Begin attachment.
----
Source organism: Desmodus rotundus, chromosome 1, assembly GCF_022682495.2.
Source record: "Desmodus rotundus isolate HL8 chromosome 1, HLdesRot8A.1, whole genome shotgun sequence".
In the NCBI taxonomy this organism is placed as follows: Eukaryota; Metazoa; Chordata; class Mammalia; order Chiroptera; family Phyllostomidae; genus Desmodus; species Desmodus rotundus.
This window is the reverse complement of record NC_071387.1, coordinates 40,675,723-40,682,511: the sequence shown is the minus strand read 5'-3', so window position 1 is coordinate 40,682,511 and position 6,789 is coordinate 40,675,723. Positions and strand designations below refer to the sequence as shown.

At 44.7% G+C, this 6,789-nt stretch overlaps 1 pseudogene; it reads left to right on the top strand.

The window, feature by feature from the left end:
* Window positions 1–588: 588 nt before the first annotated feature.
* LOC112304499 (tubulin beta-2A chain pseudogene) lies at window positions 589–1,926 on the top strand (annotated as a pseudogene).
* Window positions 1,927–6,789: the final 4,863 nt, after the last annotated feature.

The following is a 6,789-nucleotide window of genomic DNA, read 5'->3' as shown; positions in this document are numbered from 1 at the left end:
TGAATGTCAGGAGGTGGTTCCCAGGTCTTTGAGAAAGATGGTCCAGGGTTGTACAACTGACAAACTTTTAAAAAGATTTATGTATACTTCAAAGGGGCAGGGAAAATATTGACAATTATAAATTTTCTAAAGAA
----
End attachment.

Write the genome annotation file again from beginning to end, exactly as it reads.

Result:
Source organism: Desmodus rotundus, chromosome 1, assembly GCF_022682495.2.
Source record: "Desmodus rotundus isolate HL8 chromosome 1, HLdesRot8A.1, whole genome shotgun sequence".
In the NCBI taxonomy this organism is placed as follows: Eukaryota; Metazoa; Chordata; class Mammalia; order Chiroptera; family Phyllostomidae; genus Desmodus; species Desmodus rotundus.
This window is the reverse complement of record NC_071387.1, coordinates 40,675,723-40,682,511: the sequence shown is the minus strand read 5'-3', so window position 1 is coordinate 40,682,511 and position 6,789 is coordinate 40,675,723. Positions and strand designations below refer to the sequence as shown.

At 44.7% G+C, this 6,789-nt stretch overlaps 1 pseudogene; it reads left to right on the top strand.

The window, feature by feature from the left end:
* Window positions 1–588: 588 nt before the first annotated feature.
* LOC112304499 (tubulin beta-2A chain pseudogene) lies at window positions 589–1,926 on the top strand (annotated as a pseudogene).
* Window positions 1,927–6,789: the final 4,863 nt, after the last annotated feature.

The following is a 6,789-nucleotide window of genomic DNA, read 5'->3' as shown; positions in this document are numbered from 1 at the left end:
TGAATGTCAGGAGGTGGTTCCCAGGTCTTTGAGAAAGATGGTCCAGGGTTGTACAACTGACAAACTTTTAAAAAGATTTATGTATACTTCAAAGGGGCAGGGAAAATATTGACAATTATAAATTTTCTAAAGAA